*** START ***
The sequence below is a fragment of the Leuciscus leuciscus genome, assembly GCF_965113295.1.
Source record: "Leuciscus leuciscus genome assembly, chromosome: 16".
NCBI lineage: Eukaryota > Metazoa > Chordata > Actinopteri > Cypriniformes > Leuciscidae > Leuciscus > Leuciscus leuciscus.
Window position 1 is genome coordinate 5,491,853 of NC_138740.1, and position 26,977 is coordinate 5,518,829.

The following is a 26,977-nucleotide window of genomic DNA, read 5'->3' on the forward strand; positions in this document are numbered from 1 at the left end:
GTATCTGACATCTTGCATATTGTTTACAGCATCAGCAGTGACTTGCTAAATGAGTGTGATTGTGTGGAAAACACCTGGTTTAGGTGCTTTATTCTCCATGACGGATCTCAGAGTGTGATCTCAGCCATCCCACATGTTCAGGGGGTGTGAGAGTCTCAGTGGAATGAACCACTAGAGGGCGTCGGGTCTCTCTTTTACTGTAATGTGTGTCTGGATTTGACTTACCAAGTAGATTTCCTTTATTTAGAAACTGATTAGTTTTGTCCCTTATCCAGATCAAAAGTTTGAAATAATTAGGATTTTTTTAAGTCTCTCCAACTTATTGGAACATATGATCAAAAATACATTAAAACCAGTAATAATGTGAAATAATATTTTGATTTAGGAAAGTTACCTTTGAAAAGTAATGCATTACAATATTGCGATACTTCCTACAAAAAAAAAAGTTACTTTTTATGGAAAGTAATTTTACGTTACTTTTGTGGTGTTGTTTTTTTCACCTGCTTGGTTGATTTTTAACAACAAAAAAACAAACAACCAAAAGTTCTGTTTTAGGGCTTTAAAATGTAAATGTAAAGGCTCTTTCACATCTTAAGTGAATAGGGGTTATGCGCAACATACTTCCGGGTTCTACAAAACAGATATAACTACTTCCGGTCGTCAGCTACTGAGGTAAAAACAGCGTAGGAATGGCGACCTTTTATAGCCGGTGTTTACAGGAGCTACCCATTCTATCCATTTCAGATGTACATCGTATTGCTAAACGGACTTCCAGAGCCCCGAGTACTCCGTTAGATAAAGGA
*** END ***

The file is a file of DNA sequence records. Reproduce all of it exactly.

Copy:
The sequence below is a fragment of the Leuciscus leuciscus genome, assembly GCF_965113295.1.
Source record: "Leuciscus leuciscus genome assembly, chromosome: 16".
NCBI lineage: Eukaryota > Metazoa > Chordata > Actinopteri > Cypriniformes > Leuciscidae > Leuciscus > Leuciscus leuciscus.
Window position 1 is genome coordinate 5,491,853 of NC_138740.1, and position 26,977 is coordinate 5,518,829.

The following is a 26,977-nucleotide window of genomic DNA, read 5'->3' on the forward strand; positions in this document are numbered from 1 at the left end:
GTATCTGACATCTTGCATATTGTTTACAGCATCAGCAGTGACTTGCTAAATGAGTGTGATTGTGTGGAAAACACCTGGTTTAGGTGCTTTATTCTCCATGACGGATCTCAGAGTGTGATCTCAGCCATCCCACATGTTCAGGGGGTGTGAGAGTCTCAGTGGAATGAACCACTAGAGGGCGTCGGGTCTCTCTTTTACTGTAATGTGTGTCTGGATTTGACTTACCAAGTAGATTTCCTTTATTTAGAAACTGATTAGTTTTGTCCCTTATCCAGATCAAAAGTTTGAAATAATTAGGATTTTTTTAAGTCTCTCCAACTTATTGGAACATATGATCAAAAATACATTAAAACCAGTAATAATGTGAAATAATATTTTGATTTAGGAAAGTTACCTTTGAAAAGTAATGCATTACAATATTGCGATACTTCCTACAAAAAAAAAAGTTACTTTTTATGGAAAGTAATTTTACGTTACTTTTGTGGTGTTGTTTTTTTCACCTGCTTGGTTGATTTTTAACAACAAAAAAACAAACAACCAAAAGTTCTGTTTTAGGGCTTTAAAATGTAAATGTAAAGGCTCTTTCACATCTTAAGTGAATAGGGGTTATGCGCAACATACTTCCGGGTTCTACAAAACAGATATAACTACTTCCGGTCGTCAGCTACTGAGGTAAAAACAGCGTAGGAATGGCGACCTTTTATAGCCGGTGTTTACAGGAGCTACCCATTCTATCCATTTCAGATGTACATCGTATTGCTAAACGGACTTCCAGAGCCCCGAGTACTCCGTTAGATAAAGGA